Better health through mindfulness

Better health through mindfulness

Jeffery Greeson researches the health benefits of managing emotional well-being through mindful practices such as meditation and relaxation breathing.

Health psychologists have long recognized the positive effects that regular mindfulness practices like meditation, diaphragmatic breathing, self-compassion and mind-body exercises have on a person’s physical and mental health.  

Jeffery Greeson, Ph.D.

Clinical health psychologist

Areas of expertise:

Mindfulness meditation, stress, integrated health care 

More information

While public interest in the mind-body connection and mindfulness training has boomed in recent years, scientists are seeking more quantitative data to measure the relationship between mindfulness, stress and health.

Jeffrey Greeson, Ph.D., an associate professor of psychology and director of the Mindfulness, Stress and Health Lab at Rowan, explains that the lab is working to bridge psychology and medicine with the understanding that “mental health and physical health are two sides of the same coin.”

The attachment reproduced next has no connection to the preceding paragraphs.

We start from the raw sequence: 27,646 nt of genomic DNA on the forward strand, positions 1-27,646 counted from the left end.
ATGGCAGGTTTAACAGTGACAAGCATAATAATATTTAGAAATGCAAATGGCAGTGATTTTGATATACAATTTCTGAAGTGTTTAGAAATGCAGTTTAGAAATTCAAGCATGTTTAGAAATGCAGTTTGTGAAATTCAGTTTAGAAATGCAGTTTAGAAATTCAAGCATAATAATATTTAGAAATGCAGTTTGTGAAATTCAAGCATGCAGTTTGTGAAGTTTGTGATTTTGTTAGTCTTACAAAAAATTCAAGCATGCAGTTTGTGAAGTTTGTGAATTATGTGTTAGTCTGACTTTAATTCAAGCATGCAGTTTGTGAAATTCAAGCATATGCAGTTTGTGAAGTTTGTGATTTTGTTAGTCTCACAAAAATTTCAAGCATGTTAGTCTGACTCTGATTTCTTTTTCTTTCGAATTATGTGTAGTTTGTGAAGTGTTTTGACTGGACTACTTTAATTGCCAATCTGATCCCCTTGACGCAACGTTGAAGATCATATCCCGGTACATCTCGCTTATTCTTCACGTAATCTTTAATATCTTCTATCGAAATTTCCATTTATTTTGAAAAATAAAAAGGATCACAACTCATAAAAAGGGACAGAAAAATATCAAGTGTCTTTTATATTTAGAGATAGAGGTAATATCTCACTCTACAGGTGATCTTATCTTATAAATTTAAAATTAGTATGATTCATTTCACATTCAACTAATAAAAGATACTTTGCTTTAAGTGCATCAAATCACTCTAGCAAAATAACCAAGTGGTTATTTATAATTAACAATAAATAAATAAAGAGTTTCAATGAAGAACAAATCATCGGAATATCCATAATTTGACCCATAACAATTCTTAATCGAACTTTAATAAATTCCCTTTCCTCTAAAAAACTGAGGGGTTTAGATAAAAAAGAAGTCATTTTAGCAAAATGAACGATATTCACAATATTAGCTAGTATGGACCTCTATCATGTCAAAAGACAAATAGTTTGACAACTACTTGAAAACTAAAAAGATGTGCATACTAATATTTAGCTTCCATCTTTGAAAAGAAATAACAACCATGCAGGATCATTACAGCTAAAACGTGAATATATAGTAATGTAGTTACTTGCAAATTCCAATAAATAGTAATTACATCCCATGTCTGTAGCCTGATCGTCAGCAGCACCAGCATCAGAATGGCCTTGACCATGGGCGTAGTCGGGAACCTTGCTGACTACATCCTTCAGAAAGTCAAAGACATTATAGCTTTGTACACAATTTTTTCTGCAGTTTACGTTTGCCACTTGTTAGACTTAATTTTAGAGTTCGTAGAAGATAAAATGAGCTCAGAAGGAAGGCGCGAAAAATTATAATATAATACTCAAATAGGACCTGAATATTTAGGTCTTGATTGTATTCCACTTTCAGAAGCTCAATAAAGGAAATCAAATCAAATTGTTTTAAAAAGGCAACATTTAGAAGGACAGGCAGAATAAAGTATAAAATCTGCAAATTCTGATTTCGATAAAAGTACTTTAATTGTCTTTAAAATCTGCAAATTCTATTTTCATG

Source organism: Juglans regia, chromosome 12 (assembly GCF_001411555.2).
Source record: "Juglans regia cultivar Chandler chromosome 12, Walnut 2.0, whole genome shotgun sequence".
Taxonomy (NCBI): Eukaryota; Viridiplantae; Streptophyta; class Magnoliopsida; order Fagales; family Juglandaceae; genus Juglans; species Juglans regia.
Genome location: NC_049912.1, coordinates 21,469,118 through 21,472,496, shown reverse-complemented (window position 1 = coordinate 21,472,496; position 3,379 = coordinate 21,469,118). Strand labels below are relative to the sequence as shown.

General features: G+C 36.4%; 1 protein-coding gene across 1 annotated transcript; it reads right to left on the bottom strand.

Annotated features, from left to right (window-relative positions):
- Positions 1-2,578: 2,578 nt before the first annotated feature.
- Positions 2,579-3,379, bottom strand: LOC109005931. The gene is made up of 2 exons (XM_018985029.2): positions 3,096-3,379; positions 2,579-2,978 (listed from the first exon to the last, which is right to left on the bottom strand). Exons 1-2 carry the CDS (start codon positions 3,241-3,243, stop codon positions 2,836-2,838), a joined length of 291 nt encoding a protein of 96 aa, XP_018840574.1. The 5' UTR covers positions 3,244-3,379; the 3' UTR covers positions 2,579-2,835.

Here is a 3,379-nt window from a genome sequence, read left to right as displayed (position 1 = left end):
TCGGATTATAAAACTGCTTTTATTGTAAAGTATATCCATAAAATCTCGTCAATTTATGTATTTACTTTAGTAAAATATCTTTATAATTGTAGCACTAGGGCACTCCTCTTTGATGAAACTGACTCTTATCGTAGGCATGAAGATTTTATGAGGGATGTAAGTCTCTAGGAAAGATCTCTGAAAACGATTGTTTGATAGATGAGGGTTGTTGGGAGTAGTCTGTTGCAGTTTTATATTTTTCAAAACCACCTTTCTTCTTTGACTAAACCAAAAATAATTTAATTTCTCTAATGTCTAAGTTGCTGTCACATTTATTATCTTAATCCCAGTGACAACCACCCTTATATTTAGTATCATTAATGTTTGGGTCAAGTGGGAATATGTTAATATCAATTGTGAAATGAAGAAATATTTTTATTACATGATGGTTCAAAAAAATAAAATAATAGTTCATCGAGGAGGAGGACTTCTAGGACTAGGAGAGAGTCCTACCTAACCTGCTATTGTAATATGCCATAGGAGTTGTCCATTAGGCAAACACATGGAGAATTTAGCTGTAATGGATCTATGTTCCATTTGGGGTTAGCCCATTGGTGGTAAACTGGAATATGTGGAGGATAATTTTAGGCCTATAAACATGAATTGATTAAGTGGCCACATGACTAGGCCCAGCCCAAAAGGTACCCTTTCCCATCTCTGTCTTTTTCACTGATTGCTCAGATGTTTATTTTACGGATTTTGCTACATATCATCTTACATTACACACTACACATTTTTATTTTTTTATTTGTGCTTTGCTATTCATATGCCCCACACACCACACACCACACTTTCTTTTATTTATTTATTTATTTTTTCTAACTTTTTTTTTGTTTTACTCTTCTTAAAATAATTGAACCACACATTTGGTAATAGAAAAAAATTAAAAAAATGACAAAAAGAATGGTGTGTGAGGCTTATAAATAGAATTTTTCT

“Everyone is a stakeholder, knowing that stress has an impact on our health,” says Greeson, whose lab is an interdisciplinary collaboration in Rowan University’s College of Science & Mathematics.

In a recent study, Greeson and co-principal investigator, Ludmil Mitrev, MD, associate professor of anesthesiology at Cooper Medical School of Rowan University (CMSRU), examined physician compassion and surgery outcomes. The study showed measurable results in patients who rated their anesthesiologist as compassionate based on a five-item survey. Across the board, patients who sensed more compassion from their providers  showed lower anxiety prior to surgery and less pain and opioid use after their procedures.    

As co-director of research for CMSRU’s Center for Humanism, Greeson will also measure the effectiveness of a physician support program at Cooper University Hospital modeled after one held at the Mayo Clinic. The COMPASS program, which stands for Colleagues Meeting to Promote and Sustain Satisfaction, seeks to reduce high stress and burnout rates among health workers through connection and compassion during monthly meals together.  

Recently, Greeson’s lab secured a grant award from the New Jersey Health Foundation to study the potential benefit of adding mindfulness practices during dialysis treatment for late-stage kidney disease patients. 

It’s among the many ways Greeson is working to measure the impact of integrating mindfulness into the delivery of health care.   

"The central concept everyone understands is ‘stress has an impact on our health,’ whether you’re a student, an employee, a medical patient or a health care provider,” Greeson says. “The question is, 'What’s the link between being mindful and being healthy?'” 

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